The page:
Adam Riess received last year's Nobel Prize in physics for discovering the accelerating expansion of the universe, and discusses how this phenomenon is widely attributed to the elusive concept of dark energy.
Dr. Adam G. Riess is a Professor of Astronomy and Physics at the
Johns Hopkins University and a Senior member of the Science Staff at
the Space Telescope Science Institute, both in Baltimore, MD.
His research involves measurements of the cosmological framework with
supernovae (exploding stars) and Cepheids (pulsating stars).
In 1998 Dr. Riess led a study for the High-z Team which provided the
first direct and published evidence that the expansion of the Universe
was accelerating and filled with Dark Energy (Riess et al. 1998, AJ,
116, 1009), a result which, together with the Supernova Cosmology
Project's result, was called the Breakthrough Discovery of the Year by
Science Magazine in 1998.
On the ten year anniversary of this discovery, Symmetry Magazine
reprinted the key page from his lab notebook showing the first
indication that the expansion of the Universe was accelerating.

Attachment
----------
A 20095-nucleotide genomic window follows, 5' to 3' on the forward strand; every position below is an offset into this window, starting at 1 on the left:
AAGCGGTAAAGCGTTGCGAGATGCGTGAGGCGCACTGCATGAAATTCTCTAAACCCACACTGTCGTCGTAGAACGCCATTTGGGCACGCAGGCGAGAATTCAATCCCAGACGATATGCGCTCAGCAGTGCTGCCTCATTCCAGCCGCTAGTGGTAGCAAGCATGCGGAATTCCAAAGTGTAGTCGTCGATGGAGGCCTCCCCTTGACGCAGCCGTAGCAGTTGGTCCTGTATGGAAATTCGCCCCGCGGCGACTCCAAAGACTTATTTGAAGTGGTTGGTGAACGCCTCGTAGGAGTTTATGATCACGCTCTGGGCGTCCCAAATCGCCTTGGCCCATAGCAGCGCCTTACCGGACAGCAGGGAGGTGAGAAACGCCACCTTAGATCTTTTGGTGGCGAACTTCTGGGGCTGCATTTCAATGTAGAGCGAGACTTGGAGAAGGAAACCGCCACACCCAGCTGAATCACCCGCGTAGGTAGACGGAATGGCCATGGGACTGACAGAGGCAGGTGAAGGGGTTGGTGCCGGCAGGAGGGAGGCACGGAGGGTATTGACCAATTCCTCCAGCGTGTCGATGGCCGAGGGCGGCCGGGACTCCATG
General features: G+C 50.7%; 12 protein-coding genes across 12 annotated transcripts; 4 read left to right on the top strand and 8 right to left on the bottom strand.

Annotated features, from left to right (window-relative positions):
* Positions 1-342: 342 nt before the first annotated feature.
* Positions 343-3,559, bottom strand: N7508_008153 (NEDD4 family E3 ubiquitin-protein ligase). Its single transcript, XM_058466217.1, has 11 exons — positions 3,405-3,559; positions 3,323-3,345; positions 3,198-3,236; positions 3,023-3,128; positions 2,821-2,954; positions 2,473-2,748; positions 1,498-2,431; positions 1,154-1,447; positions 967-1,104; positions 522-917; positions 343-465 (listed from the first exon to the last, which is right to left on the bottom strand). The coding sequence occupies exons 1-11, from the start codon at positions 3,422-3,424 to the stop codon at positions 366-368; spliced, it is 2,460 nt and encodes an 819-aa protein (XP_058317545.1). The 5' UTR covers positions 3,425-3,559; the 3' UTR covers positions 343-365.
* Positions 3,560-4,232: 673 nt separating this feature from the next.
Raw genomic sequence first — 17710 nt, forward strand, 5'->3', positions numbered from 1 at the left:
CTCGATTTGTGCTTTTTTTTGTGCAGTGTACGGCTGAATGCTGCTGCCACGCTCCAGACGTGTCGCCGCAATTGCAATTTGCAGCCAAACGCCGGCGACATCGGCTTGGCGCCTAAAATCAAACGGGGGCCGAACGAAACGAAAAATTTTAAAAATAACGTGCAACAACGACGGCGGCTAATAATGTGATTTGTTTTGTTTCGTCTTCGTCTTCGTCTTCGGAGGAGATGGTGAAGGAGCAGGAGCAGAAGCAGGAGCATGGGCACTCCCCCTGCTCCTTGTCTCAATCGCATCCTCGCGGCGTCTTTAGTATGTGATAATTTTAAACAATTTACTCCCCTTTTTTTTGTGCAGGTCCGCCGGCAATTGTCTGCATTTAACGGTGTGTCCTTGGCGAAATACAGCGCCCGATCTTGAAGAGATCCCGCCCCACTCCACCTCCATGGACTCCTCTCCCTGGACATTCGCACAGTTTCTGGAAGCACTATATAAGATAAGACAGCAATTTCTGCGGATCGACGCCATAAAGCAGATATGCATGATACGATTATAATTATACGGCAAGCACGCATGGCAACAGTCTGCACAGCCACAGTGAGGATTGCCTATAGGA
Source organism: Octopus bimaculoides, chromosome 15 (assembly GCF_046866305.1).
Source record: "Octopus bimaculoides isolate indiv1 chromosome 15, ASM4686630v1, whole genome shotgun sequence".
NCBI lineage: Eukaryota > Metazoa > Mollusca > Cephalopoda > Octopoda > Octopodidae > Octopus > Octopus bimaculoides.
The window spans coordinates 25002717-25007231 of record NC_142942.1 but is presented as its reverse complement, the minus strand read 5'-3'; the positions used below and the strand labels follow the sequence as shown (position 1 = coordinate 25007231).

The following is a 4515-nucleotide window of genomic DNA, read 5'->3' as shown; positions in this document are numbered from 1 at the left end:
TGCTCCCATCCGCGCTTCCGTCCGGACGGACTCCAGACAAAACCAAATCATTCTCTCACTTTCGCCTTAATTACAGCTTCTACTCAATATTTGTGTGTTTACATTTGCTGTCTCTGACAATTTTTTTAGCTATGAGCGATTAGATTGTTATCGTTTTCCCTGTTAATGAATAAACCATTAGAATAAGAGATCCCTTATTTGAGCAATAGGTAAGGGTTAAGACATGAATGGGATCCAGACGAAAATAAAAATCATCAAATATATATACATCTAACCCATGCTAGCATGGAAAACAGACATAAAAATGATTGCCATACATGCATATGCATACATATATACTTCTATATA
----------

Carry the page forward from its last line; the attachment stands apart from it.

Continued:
He followed this work with a number of studies to test the
susceptibility of this measurement to contamination by unexpected types
of dust or evolution. To this aim, Dr. Riess led the Hubble Higher-z
Team beginning in 2002 to find 25 of the most distant supernovae known
with the Hubble Space Telescope, all at redshift greater than 1. This
work culminated in the first highly significant detection of the
preceding, decelerating epoch of the Universe and helped to confirm the
reality of acceleration by disfavoring alternative,
astrophysically-motivated explanations for the faintness of supernovae
(Riess et al. 2004, ApJ, 607, 655).
This work also began characterizing the time-dependent
nature of dark energy. It has been identified by NASA as the #1
Achievement of the Hubble Space Telescope to date.
He was awarded the 2011 Nobel Prize in Physics for his contributions to the discovery of the acceleration of the expansion of the universe.